Pandemic or no, put others first.

There’s a strip of green grass along the east- and west-running 20th Avenue South in Fargo, N.D., where I live. It parallels Interstate 94, and its 25-or-so-foot width runs about six city blocks. Trees border its north edge, and along the south edge a chain-link fence with tall shrubs and trees on the other side separate the strip from the Interstate ditch. Heavy-duty power lines supported by massive metal poles run through it.

The lush green is a great stretch of my daily constitutional, a strip of softness offering my dogs’ pads respite after walking a couple of miles of hard concrete sidewalk around our neighborhood. Lots of great smells there, too, and once in a while a cottontail to tease them along.

We don’t make the best time along the green strip. By the time we reach it, my long-haired dachshund, Zoey, needs a break from the pace set by Lucky, my black lab-spaniel cross. She has to keep her little legs pumping furiously to keep up, and given her age she’s pretty tuckered out by that point. Zoey’s about 12, Lucky’s only 3 or so; they’re both rescue dogs so we can’t be totally sure of their ages.

Photo of a strip of grass and trees in an urban area

There can be lots of bottles and cans along there, too. I think maybe kids toss them out so there won’t be any evidence if they get pulled over. Could be adults headed home after a night too long, too, people who don’t want spouses to find bottles on the floors of their backseats the next day. And, sadly, I think some of them are scattered by people who really don’t give a shit if someone else has to clean up their mess or that broken glass could gouge into a dog’s paws.

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The other day we were making our way down the strip toward our house when I noticed something at the base of one of the trees. As we got closer, I realized it was a clear beer bottle propped against the tree’s base.

I squatted down to get a better look, then turned to look farther down the strip in the direction we’d been walking.

For an unthinking moment I believed maybe I’d catch a glimpse of my father hiking along ahead of us.

Dad’s been gone 17 years now. Obviously all I saw was the empty strip of grass, sparkling damp with the morning dew.

But propping an empty bottle against a tree like that? That was so Dad.

Photo of a broken glass beer bottleI imagined him breaking stride, bending over to pick up the empty, taking a couple of his giant, 6’5” steps toward the tree and bending over again to lean it up against the trunk. He’d rise up, turn to me, say, “Don’t want anyone stepping on that, twisting an ankle or hurting someone’s dog.”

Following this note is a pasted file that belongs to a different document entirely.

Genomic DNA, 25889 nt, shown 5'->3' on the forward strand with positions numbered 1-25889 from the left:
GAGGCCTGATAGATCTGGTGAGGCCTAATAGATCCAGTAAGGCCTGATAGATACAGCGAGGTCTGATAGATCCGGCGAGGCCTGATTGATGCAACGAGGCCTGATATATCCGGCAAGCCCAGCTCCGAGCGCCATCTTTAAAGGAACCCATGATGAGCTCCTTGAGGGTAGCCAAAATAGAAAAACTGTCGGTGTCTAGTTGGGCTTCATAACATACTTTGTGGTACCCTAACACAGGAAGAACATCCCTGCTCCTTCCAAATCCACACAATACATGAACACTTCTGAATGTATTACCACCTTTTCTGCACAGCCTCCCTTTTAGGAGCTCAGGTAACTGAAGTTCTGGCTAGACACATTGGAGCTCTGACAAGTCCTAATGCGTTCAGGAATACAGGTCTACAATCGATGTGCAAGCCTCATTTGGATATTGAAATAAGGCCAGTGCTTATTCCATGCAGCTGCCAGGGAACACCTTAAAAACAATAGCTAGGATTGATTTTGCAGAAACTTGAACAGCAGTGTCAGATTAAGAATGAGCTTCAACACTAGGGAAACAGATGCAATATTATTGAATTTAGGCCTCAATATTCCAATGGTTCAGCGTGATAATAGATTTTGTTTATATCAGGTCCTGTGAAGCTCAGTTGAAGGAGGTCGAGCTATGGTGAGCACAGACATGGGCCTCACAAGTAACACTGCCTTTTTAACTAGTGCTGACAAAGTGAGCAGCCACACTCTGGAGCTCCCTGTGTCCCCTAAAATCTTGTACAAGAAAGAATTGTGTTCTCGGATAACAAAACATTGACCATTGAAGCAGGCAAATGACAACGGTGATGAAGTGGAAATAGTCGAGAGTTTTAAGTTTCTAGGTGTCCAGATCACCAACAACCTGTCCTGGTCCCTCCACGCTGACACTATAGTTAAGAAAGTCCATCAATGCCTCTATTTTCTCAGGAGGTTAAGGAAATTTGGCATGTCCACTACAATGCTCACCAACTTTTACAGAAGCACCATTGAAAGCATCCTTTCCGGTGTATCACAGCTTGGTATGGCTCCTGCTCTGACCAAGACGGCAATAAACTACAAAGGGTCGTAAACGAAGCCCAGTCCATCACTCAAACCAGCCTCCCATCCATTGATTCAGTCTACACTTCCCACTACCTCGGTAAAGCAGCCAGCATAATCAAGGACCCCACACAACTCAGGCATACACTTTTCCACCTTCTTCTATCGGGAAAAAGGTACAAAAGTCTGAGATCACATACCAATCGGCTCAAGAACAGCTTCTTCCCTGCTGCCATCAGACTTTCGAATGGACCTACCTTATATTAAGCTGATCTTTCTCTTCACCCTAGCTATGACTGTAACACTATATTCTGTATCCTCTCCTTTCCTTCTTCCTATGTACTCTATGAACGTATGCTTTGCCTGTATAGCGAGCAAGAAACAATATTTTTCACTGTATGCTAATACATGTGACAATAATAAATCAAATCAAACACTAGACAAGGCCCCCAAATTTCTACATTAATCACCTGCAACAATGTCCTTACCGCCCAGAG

I actually heard his voice.

By propping the bottle against the tree it’d be more likely that the city employee who mows that stretch would avoid running over it and breaking it into pieces, he’d tell me. Maybe they would even get off the machine to pick the bottle up, take it away.

Even after 17 years, I still run across things Dad did without thinking twice, reminders on how to live with the well-being of others front of mind.

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I resumed our daily march, thinking about it all and how I miss Dad so much at times that I still get the lump in my throat, heaviness in my chest. I wondered as we went if I live up to what he taught, if I take every chance to think of others first, to do right by them even if I don’t know who they are.

Image of a Coors beer bottle leaning against a treeNot 100 paces farther down the strip I spotted something dark lying in the grass. It was another beer bottle, one of those brown-glass short-necks from Coors.

Here was a chance already.

I leaned the bottle against the tree.

Just like he did.

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Later that day I had my father and those bottles on my mind when my thoughts turned to coronavirus, as they do, like, a gazillion times a day.

There’s no need for conjecture about what he would have thought and done in the midst of this global pandemic.

Dad was a National Science Fair winner in high school. He believed scientists and medical professionals who for years or even decades study their areas of expertise, like epidemiology, infectious diseases and effective virus control. He heeded their advice and guidance.

Dad would have been worried about infecting others. He would have worn a mask in public.

Just like I do.

 

Black outlined graphic indicating copyright 2020 Martin C. Fredricks IVLike this post? Please consider buying IV Words a cup of coffee. If nothing else, scroll to the bottom of this page, leave your comments and sign up to receive new IV Words posts in your inbox. Thanks!

4 Comments

  1. Really liked your article. It must be nice to have a father you look back on with such love and admiration. I hope my children will look back on me that way. That would make my entire life a success.

    1. Thank you, again, Robert. I was lucky… I appreciate that more and more with each passing year, it seems. If you liked that piece, you might like this one, too – https://ivwords.com/2002/06/16/gee-dad-youre-such-a-dork/. If you’re interested, I invite you to sign up for my weekly e-blast, which rounds up the posts from the past week. If so, you can sign up with this link – http://eepurl.com/dz7Esb. If not, that’s cool, too. Have a tremendous day, Sir.

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